A patient should be entitled to freely disclose his symptoms and condition to his doctor in order to receive proper treatment without fear that those facts may become public property. Only thus can the purpose of the relationship be fulfilled. So here, when the plaintiffs contracted with defendant for services to be performed for their infant child, he was under a general duty not to disclose frivolously the information received from them, or from an examination of the patient.

This is not to say that the patient enjoys an absolute right, but rather that he possesses a limited right against such disclosure, subject to exceptions prompted by the supervening interest of society. We conclude, therefore, that ordinarily a physician receives information relating to a patient's health in a confidential capacity and should not disclose such information without the patient's consent, except where the public interest or the private interest of the patient so demands. Without delineating the precise outer contours of the exceptions, it may generally be said that disclosure may, under such compelling circumstances, be made to a person with a legitimate interest in the patient's health. See 43 Minn. L. Rev., supra, 960; 8 Wigmore, supra, 856. One of these exceptions arises where, as here, the physical condition of the patient is made an element of a claim. While that claim had not yet been pressed to litigation, the same policy which during litigation permits, even demands, disclosure of information acquired during the course of the physician-patient relationship allows the disclosure thereof to the person against whom the claim is made, when recovery is sought prior to or without suit. At this point the public interest in an honest and just result assumes dominance over the individual's right of nondisclosure.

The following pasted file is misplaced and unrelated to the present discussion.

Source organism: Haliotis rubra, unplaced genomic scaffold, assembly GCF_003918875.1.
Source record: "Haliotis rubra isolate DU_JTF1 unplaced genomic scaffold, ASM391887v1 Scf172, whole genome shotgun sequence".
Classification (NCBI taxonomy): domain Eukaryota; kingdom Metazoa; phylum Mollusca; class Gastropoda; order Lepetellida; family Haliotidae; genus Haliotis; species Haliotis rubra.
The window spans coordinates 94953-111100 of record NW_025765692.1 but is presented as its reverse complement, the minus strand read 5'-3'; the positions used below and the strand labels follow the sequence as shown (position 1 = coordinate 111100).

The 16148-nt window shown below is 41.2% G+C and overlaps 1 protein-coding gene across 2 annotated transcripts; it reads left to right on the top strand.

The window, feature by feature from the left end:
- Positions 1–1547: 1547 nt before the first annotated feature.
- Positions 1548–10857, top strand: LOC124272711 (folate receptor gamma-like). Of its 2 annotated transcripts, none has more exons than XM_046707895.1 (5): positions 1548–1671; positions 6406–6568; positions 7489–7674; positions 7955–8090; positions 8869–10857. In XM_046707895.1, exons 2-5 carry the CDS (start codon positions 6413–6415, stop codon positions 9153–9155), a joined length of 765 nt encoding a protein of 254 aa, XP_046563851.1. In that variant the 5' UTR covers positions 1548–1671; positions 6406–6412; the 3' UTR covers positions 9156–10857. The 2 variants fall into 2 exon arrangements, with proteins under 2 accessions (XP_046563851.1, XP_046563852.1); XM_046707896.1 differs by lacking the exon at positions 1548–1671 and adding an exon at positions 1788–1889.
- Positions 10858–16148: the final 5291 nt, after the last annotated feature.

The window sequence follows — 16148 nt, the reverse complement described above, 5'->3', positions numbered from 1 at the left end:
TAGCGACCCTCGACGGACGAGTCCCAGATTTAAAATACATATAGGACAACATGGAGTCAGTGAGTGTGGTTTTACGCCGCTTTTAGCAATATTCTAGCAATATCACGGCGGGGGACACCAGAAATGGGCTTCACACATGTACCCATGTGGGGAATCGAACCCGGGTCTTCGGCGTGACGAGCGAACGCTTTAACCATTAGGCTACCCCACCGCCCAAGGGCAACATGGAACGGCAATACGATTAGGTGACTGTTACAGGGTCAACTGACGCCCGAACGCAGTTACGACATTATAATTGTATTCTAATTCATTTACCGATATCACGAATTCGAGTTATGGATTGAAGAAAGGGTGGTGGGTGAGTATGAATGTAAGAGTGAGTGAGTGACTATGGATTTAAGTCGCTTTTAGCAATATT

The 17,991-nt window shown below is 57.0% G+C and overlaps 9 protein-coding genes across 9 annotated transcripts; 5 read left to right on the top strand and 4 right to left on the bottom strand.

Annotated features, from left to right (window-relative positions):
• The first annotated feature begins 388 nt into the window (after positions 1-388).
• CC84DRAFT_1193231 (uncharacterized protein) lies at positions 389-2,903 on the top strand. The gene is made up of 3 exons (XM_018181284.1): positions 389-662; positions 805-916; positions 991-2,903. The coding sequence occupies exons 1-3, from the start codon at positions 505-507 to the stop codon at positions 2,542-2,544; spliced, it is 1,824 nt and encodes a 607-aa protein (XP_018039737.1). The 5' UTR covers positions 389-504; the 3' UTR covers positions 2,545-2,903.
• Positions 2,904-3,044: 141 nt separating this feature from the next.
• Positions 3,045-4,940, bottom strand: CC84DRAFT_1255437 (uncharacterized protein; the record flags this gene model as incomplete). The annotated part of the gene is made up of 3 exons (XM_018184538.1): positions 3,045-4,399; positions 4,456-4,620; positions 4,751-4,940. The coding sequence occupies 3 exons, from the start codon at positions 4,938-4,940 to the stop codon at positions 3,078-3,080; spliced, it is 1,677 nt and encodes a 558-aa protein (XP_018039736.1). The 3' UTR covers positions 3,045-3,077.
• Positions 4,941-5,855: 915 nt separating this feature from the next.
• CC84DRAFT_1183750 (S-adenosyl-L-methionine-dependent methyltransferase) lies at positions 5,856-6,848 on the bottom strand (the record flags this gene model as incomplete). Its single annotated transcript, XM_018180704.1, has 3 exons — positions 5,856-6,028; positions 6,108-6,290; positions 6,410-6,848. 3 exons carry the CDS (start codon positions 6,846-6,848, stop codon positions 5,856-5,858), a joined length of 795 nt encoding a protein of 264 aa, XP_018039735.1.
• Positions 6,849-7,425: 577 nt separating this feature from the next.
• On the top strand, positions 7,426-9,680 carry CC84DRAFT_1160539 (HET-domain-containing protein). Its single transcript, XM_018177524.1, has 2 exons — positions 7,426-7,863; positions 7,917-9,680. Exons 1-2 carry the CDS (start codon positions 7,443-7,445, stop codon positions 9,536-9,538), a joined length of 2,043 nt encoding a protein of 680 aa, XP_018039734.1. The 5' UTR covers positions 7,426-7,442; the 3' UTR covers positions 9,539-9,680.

When plaintiffs made a claim involving the health of the patient, they lost any right to nondisclosure they

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may have had and defendant was justified in conveying the relevant information to the insurer upon its request.